Louisville-based Blade and Bow, home to “The Fathers of Bourbon” recently announced The 19th Hole with Blade and Bow, a new campaign led by its partnership with the bourbon-loving Clark. 

The nationwide campaign will provide golfers with tools and tips to improve their game, including expert techniques on the green and the perfect whiskey to refine their celebrations on the 19th hole, with content launching on Clark’s Instagram page. 

To provide golfers of all skill levels with new competencies, Blade and Bow has also partnered with RoboGolfPro, a revolutionary robotic swing training system, to provide an innovative resource that can help golfers take their games to the next level.

Later in 2024, the brand will launch a sweepstakes with Clark, giving one lucky player the chance to join Wyndham for a round of golf and a celebratory Blade and Bow cocktail at the 19th Hole Clubhouse.

“As a respected and admired figure within the golfing community, Wyndham Clark has a dedicated following of enthusiasts who look to him for inspiration, guidance and influence,” Redler says. “His achievements on the course and personal brand resonate with the golf and whiskey communities, making him a compelling partner for the brand. 

“This partnership with Wyndham Clark marks Blade and Bow’s initial venture into the realm of golf partnerships. This collaboration is a significant milestone for the brand as we look to execute additional partnerships and programs in the space, giving golfers a bourbon that suits their needs and aligns with their hobbies and passions.” 

Blade and Bow specially crafted a golf-themed cocktail perfect for celebrating a long round of golf — The Kentucky Caddie:

  • 1.5 oz Blade and Bow Bourbon
  • 2 oz Peach Ice Tea
  • 2 oz Natural Lemonade
  • Garnish with mint sprig and lemon wheel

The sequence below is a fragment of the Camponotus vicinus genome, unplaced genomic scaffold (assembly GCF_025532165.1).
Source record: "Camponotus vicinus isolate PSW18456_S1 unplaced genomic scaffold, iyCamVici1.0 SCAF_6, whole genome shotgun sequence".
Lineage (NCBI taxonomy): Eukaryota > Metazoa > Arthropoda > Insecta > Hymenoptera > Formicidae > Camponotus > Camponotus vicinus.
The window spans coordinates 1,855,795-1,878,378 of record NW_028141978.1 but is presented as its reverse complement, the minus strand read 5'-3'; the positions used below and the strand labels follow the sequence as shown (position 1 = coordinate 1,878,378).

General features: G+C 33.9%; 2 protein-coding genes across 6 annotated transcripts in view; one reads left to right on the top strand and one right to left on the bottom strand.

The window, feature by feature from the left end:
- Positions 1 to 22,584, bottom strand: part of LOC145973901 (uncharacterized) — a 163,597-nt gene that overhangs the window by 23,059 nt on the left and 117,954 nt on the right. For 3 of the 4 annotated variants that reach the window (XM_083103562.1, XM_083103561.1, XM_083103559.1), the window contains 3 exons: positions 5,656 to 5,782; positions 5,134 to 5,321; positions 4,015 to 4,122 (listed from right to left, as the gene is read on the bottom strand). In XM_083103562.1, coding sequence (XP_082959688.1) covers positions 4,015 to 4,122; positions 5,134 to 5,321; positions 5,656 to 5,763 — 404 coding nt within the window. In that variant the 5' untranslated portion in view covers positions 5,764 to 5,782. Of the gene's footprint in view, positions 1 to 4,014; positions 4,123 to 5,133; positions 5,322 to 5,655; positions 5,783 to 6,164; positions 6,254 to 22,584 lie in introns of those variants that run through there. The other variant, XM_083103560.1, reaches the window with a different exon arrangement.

While golf season is well underway in Raleigh, North Carolina, and Tuscaloosa, Alabama, the other two cities represented in the Final Four — Storrs, Connecticut, and West Lafayette, Indiana — are expecting traces of snow this week. 


While some hoops fans will travel west to the desert this week for the NCAA men’s national basketball championship, those staying behind can dream about getting out of the cold and teeing it up or getting the urge to take a destination golf vacation this year to Scottsdale, Arizona. 

Hole No. 15 at The Phoenician in Scottsdale, Arizona.

Billed as the World’s Finest Golf Destination, the Phoenix and Scottsdale areas — and more than 200 golf locations — will likely be showcased on national TV this Saturday and Monday with aerial photography as the Final Four is staged in nearby Glendale. 

“Scottsdale is just one of those unique destinations where you can do just about anything,” said Brian Oar of “There is a cool downtown, cool restaurants, cool bars and cool places to hang out.” 

Maybe the coolest addition to the golf scene since opening in December is Grass Clippings at Rolling Hills — the first fully lit 18-hole golf course in Arizona. 

“That place has become super, super popular,” Oar said. 

Oar said Scottsdale golf often has to overcome misconceptions by many golfers east of the Mississippi River. 

“Phoenix is a big city and Scottsdale is just a suburb of Phoenix, but in terms of a destination some people think that it can be much smaller than it actually is,” Oar says. “But I can tell you if you schedule wrong in Scottsdale you could be in two hours of traffic.” 

The temperatures this time of year hover around 70 degrees, and the area offers year-round sunny skies, numerous bucket list courses, multiple lodging options and delectable restaurants. 

One location to check out on a trip out to Scottsdale is called We Ko Pa with its 36 holes of golf and gambling. Located on the Fort McDowell Yavapai Indian Reservation, the resort is surrounded by breathtaking 360-degree Sonoran Desert and mountain views.

Off the course, Old Town Scottsdale is situated within nine walkable neighborhoods with a collection of shops, restaurants, art galleries, nightclubs, museums and historic sites from the late 1880s.  

And in March, Caesars Entertainment Corp. launched Caesars Republic Scottsdale, its first non-gaming hotel in the United States. The 11-story glass structure has 265 rooms, two pools, two signature restaurants from Chef Giada De Laurentiis and a modern fitness center. “People need to understand just how great the Scottsdale golf scene is,” Oar says. “There are truly some world-class golf offerings worth exploring.”